Patriot Acts

Graphic design, the field to which I’ve devoted my life, isn’t mentioned often in popular fiction. A rare exception can be found in Richard Price’s epic 600-page novel from 1992, Clockers. In it, Price tells the story of a young drug dealer, Strike, who relays his desperate day-to-day existence in harrowing detail. My profession makes its appearance while Strike is visiting his parole officer:

The walls of the waiting room were hung with black-and-white cautionary posters, encircling Strike with admonitions, the subjects ranging from AIDS to pregnancy to crack to alcohol, each one a little masterpiece of dread. Strike hated posters. If you were poor, posters followed you everywhere—health clinics, probation offices, housing offices, day care centers, welfare offices—and they were always blasting away at you with warnings to do this, don’t do that, be like this, don’t be like that, smarten up, control this, stop that.

That three-word sentence stopped me cold: “Strike hated posters.” Graphic designers, as everybody knows, love posters. The difference between these two points of view couldn’t be more disturbing to me. I love posters. I love looking at them, and I love designing them. By the time I’d read those words, I’d spent countless hours designing many of those “little masterpieces of dread.” Bold. Black-and-white. Designed to, yes, blast away with their admonishing messages. I had to do some soul-searching. Who was I designing for anyway?

The poster for the pro bono cause is, frankly, a bit of a cliché in contemporary design practice. Like many others, I was always happy to take one on because of the meaty subject matter. Forget the struggle to find drama in inherently dull commercial subjects. Here instead were the great themes: life, death, good, evil, the very future of humanity. And my imaginary audience was, often, humanity itself. At least that’s what I told myself. If I were completely honest, I’d have admitted that my real audience was one I knew a little bit better: my fellow designers. Or perhaps even a more cynically limited subset: fellow designers who judge design competitions.

Right around the time I first read Price’s words, I was ready to make some changes. Design for designers is great, but the real challenge in doing cause-related work is communicating with the larger public, beyond our small circles. It’s harder in every way: to compete with all the other noise, to reach the people who can really make a difference. This requires thinking differently, in five specific ways.

ONE: Be clear about your purpose.
If you’re acting as a communicator, be clear about what you’re communicating. “Building awareness” can be a cop-out, an excuse to separate cause and effect. What do you want your work to accomplish? How will you know if you’re successful? Make your goal action, and determine the most direct way to provoke it. Be outrageously ruthless.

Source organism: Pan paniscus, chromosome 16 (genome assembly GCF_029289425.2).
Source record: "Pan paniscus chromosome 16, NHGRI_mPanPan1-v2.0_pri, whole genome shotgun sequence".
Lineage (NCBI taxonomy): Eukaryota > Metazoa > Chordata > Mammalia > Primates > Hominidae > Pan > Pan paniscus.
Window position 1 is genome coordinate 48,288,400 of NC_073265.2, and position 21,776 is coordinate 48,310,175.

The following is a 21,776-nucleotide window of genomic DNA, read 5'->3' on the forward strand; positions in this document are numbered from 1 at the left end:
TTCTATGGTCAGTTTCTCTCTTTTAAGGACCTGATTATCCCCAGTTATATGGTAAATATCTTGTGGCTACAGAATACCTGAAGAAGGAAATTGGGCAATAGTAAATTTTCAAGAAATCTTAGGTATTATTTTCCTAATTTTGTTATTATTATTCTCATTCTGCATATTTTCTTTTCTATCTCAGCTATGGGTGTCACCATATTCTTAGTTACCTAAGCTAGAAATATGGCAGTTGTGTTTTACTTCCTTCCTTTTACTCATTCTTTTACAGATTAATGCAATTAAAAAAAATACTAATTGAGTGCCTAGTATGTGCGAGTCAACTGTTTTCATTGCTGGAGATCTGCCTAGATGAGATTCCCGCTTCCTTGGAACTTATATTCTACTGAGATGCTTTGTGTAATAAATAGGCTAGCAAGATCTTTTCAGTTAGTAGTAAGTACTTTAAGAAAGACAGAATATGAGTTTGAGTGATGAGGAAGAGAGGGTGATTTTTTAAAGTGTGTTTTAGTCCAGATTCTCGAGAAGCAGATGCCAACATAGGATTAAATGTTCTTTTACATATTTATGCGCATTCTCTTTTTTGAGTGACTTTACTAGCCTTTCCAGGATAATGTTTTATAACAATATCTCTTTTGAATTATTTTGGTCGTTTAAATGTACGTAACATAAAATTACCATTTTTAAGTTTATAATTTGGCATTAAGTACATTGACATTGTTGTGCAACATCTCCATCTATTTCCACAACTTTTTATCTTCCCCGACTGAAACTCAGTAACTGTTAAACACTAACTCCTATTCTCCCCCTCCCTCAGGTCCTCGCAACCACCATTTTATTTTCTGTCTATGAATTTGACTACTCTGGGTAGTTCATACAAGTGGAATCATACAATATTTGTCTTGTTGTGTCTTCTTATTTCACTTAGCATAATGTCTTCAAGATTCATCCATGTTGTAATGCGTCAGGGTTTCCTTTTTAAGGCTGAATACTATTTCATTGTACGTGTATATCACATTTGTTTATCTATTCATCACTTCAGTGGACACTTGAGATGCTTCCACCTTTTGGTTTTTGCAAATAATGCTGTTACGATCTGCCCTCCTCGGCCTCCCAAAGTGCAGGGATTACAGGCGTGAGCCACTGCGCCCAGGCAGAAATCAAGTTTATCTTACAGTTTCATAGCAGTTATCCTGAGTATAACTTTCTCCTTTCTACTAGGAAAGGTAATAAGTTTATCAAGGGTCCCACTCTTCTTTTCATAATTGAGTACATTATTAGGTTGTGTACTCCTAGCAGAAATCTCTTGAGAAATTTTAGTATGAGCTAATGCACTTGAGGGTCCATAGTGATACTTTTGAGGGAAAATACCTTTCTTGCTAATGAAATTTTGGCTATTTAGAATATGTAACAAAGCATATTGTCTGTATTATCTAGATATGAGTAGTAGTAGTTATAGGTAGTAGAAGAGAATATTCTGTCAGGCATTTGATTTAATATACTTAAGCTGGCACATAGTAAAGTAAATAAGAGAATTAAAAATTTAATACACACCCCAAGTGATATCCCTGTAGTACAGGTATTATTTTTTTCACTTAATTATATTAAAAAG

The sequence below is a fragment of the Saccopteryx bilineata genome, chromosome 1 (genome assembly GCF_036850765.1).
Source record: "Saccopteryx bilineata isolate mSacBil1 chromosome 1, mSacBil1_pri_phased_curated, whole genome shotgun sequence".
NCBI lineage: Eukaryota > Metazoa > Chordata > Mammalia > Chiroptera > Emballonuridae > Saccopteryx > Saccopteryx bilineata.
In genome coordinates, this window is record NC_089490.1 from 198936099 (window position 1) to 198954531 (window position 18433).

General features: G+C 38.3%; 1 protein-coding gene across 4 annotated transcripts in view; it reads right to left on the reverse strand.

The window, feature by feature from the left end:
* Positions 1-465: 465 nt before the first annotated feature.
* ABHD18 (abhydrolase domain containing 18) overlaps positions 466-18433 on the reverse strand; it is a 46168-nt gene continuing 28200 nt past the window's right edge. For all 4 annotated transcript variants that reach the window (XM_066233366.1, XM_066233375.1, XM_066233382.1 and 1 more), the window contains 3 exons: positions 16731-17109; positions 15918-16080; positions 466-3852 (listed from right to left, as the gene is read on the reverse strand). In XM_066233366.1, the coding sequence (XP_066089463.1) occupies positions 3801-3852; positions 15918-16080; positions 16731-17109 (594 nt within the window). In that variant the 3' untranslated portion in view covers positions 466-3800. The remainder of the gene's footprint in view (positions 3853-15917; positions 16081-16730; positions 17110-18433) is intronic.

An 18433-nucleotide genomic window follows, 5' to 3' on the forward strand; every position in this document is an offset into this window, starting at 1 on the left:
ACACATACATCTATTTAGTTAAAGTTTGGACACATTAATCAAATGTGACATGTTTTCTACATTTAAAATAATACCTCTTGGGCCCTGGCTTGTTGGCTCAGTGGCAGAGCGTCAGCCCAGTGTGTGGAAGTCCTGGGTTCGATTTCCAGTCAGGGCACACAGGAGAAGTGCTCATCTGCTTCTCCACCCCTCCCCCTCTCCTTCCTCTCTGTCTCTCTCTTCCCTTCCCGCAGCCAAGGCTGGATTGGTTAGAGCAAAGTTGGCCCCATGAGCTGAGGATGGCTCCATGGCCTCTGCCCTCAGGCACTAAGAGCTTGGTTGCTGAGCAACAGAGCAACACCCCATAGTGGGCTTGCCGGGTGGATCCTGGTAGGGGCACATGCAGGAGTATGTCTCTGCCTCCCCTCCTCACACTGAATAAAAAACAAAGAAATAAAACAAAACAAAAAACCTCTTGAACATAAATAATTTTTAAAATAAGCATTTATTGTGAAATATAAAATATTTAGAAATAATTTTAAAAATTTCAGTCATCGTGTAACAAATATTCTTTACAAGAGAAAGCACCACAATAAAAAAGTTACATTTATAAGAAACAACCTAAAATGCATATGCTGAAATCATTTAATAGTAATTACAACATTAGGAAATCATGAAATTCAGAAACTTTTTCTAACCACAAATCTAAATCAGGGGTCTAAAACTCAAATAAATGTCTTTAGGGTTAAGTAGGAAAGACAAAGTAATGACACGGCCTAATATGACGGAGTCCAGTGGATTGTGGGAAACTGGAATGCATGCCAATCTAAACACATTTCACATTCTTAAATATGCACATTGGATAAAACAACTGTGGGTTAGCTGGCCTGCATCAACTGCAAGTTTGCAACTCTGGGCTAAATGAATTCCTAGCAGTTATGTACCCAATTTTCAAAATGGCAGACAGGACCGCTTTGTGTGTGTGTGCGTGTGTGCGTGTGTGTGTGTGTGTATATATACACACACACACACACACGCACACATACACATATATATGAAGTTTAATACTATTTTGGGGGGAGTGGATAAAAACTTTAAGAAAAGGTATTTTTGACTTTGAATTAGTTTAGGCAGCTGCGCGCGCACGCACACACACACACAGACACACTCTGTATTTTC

TWO: Know your audience.
Who are you trying to reach? Don’t start until you have an answer to this question. A message that doesn’t ring true—visually, verbally, and in every other way—will get dismissed or, even worse, ignored. Understand the context of the people who will be seeing your work. The more you can master that language, the more your message will get through.

THREE: Try not to use design as therapy.
When horrible things happen, feeling bad is an understandable reaction. Helping makes us feel better. Figure out the best way to help. Is making a poster the best way? Sometimes, donating your talent is great. Often, simply donating money is better.

FOUR: Don’t be “creative.”
The brilliant Chilean architect Alejandro Aravena says, “Creativity is what you do when there is not enough knowledge. If you have knowledge, you do not need creativity.” Don’t use work for social causes as a showcase for your cleverness, or as an excuse to stretch your creative muscles without the constraints of demanding clients. Do your research, get the knowledge you need, and then find the fastest, most bullshit-free route from point A to point B. If you can be clever on the way, go ahead—but not at the expense of getting your point across. Be your own demanding client.

FIVE: No matter what, be optimistic and positive.
The best designs and the most effective campaigns are inspiring, not depressing. Don’t admonish. Don’t talk down to people. At its best, our work can serve as a rallying cry and give voice to people who might otherwise feel isolated and silent. Use your work to visualize the future, and lead the way with enthusiasm and passion.

There are lots of ways to design for a cause. No doubt each of the designers represented here has grappled with issues similar to mine. The Green Patriot Poster project shows how they have responded to the challenge on their own terms. Together these posters demonstrate that design can be a potent tool for communication and social transformation. And if you look hard enough and think even harder, you, too, will find your own way.

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